Endings: How to End Well
In the first part of this series on endings, Dan introduced the idea that every ending is a mini-death, and, as such, we treat it as something to be avoided or prolonged. Last week, Dan discussed what can happen on the other side of a major ending, when we often self-sabotage out of an inability to experience delight.
“What is your history of ending? […] Our endings—projects, degrees, jobs, relationships—all bear a loss.”
This week, Dan concludes this series by inviting us beyond procrastination and sabotage in an effort to learn to end well. This is a process of acknowledging the sacrifices we have made and the work we have accomplished, as well as the grace and gifts that have allowed us to reach this point.
“It is a moment both of honor and of humility, that you have been granted a glory that is not your own yet comes out of the matrix of your own life’s choices.”
Ending well means intentionally setting aside time for reflection and acknowledgment, time to name the cost, the enormity of the work and everything that has gone into it, and name the moments of grace and beauty that helped carry us through.
“What sustained you to be able to finish? There are people, there are surprising moments, there’s the very grace of God and the spirit of God, and your ability to hold the sacrifice and the privilege begins to give that interplay between death and resurrection.”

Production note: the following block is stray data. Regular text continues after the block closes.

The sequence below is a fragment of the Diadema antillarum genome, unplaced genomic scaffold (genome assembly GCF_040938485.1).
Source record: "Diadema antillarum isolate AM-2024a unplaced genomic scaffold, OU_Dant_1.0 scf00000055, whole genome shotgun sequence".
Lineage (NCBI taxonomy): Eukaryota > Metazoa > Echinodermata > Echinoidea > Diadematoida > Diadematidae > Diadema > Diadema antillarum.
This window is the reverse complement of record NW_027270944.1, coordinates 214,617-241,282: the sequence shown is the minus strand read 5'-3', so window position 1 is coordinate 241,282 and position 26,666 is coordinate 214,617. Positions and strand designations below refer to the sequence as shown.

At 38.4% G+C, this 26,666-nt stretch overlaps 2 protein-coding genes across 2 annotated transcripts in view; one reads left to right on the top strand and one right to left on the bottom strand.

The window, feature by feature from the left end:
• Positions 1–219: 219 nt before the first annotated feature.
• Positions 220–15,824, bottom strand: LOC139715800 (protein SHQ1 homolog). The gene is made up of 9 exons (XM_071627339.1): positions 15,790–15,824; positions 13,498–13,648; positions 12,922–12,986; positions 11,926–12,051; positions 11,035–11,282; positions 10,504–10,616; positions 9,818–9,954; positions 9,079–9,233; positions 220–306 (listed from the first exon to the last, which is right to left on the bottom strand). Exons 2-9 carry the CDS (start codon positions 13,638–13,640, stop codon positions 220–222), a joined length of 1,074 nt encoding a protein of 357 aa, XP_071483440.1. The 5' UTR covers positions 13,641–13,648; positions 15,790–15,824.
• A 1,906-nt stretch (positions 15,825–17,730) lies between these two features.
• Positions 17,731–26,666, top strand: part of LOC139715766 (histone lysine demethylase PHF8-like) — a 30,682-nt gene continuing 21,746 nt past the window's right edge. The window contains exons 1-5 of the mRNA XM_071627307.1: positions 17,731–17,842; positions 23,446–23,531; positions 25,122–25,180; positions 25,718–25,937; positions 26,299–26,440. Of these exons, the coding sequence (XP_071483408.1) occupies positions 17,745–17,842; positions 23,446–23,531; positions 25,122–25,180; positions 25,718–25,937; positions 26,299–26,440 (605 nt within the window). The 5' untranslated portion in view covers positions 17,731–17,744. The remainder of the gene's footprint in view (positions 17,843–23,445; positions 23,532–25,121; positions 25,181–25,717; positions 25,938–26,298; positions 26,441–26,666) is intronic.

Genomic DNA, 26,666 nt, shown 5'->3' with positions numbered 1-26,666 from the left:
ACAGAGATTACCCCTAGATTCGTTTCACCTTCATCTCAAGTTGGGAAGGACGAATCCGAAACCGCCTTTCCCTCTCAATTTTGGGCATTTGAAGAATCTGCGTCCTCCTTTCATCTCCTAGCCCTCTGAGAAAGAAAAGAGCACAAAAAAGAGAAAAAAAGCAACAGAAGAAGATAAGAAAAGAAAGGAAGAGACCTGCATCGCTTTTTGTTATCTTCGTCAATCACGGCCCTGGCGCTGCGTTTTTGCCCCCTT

In that way, every ending is a taste of both the reality of death and the hope of resurrection. This is no small matter, says Dan, and observing it well requires that we mark the occasion with symbols, icons, something to remind us of all that has occurred.
“One does not simply transit and then end well. One has to linger, to build ebenezers—stones set on one another to mark a place of great transformation, a liminal place of having met God and seen his rescue. […] Can you create art about your ending?”
One has to linger, to build ebenezers to mark a place of having met God and seen his rescue.
Dan ties his observations to the examples of endings in 2 Timothy 4 and Acts 20. These passages invite us to end well through humility, community acknowledgment, icons and symbols, gratitude and surrender to God, and mourning.
“All departures are meant to be engaged with a level of heartache, of loss, but also with that sweetness that for all those who long for his appearing, there will be a victory wreath. […] We are given tastes that are sufficient to help us move into the next labor without procrastination and without sabotage. […] Endings, as bittersweet as they are, can be far better than they have been. May you end well.”